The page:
Least restrictive environment (LRE) is part of IDEA, which states that public schools must educate kids with disabilities in a general education setting as much as possible. Read more about LRE.

Local education agency (LEA) is the board of education or other authority that controls the public school.

Modifications are changes in what a student is expected to learn. They may be written in a student’s IEP and can include things like a reduced number of assignments. Learn about the difference between accommodations and modifications.

No Child Left Behind (NCLB) is a federal education law that no longer exists. NCLB was replaced by ESSA.

Office for Civil Rights (OCR) is a branch of the U.S. Department of Education that investigates allegations of civil rights violations in schools. Parents can file a complaint with OCR about these violations.

Office of Special Education Programs (OSEP) is part of the U.S. Department of Education. It oversees Parent Training and Information Centers (PTIs) that educate parents about special education.

Prior written notice is a requirement that schools must inform parents before denying or making changes to a child’s services or placement.

Related services are services that help a child meet education goals, but that aren’t specialized instruction. An example of a related service is speech therapy. See more examples of related services.

Response to intervention (RTI) is a process in which schools provide different levels of intervention for struggling students.

Section 504 of the Rehabilitation Act is a federal civil rights law that bars discrimination against students with disabilities in schools. This law provides for 504 plans for students with disabilities.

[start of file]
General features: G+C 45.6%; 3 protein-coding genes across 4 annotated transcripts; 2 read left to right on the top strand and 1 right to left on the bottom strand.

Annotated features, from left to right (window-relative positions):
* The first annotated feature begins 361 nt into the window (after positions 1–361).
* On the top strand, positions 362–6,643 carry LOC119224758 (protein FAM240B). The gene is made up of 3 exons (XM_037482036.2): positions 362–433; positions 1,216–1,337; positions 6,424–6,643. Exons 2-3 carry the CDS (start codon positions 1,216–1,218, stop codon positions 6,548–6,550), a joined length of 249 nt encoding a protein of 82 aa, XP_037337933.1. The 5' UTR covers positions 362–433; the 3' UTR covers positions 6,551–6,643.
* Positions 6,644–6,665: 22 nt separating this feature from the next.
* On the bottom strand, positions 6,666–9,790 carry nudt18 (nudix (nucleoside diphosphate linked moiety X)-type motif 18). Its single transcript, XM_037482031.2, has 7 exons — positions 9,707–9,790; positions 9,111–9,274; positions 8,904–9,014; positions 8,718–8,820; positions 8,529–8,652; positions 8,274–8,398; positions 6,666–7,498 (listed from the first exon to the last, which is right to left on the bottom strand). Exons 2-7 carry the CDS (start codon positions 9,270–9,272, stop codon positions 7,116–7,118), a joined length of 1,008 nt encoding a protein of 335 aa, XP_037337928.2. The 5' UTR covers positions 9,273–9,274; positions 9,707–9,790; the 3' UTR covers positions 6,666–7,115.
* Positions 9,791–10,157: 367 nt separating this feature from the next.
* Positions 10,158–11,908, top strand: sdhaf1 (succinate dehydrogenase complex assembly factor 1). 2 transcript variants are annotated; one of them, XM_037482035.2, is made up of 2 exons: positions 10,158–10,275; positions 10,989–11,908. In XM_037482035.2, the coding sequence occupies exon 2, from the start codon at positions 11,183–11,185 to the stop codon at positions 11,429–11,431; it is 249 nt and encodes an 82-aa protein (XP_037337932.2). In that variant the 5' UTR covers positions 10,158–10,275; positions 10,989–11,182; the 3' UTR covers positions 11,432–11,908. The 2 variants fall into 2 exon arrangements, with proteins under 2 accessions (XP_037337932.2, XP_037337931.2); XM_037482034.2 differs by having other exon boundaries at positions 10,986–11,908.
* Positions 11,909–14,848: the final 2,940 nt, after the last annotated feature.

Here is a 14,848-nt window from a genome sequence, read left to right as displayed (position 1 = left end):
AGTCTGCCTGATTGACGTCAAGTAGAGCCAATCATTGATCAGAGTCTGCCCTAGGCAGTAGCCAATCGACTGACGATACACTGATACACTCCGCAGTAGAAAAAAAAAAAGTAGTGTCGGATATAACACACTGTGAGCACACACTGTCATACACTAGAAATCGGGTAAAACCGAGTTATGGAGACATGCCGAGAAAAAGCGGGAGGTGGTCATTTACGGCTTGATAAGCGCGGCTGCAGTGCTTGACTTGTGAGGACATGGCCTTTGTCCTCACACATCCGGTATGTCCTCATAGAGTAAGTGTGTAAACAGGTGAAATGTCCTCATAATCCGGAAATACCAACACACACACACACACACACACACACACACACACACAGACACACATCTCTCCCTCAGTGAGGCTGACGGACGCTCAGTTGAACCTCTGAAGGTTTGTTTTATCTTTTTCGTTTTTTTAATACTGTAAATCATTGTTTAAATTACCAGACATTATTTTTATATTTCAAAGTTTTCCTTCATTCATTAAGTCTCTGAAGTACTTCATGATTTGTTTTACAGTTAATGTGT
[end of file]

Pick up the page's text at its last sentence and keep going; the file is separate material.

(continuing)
Special education refers to instruction specially designed to meet the unique needs of kids with disabilities. Get more details on special education.

Special education advocate is someone who guides parents through the special education process. He can’t give legal advice or represent families in lawsuits. See a chart that shows the difference between an advocate and an attorney.

State education agency (SEA) is the agency that supervises public schools in each state.

“Stay put” rights are legal protections in special education law. A school can’t change your child’s services or placement until it goes through the proper dispute resolution process. Learn more about “stay put” rights.

It’s valuable to understand terms like these when speaking to a lawyer. You may also want to check out which laws do what. Studying up on terms educators use could also be a big help when it comes to advocating for your child, along with IEP terms.

About the Author

About the Author

The Understood Team 

is made up of passionate writers, editors, and community moderators. Many of them learn and think differently, or have kids who do.

Reviewed by

Reviewed by

Myrna Mandlawitz, MEd, JD 

has worked for over 20 years as a consultant/lobbyist on special and general education.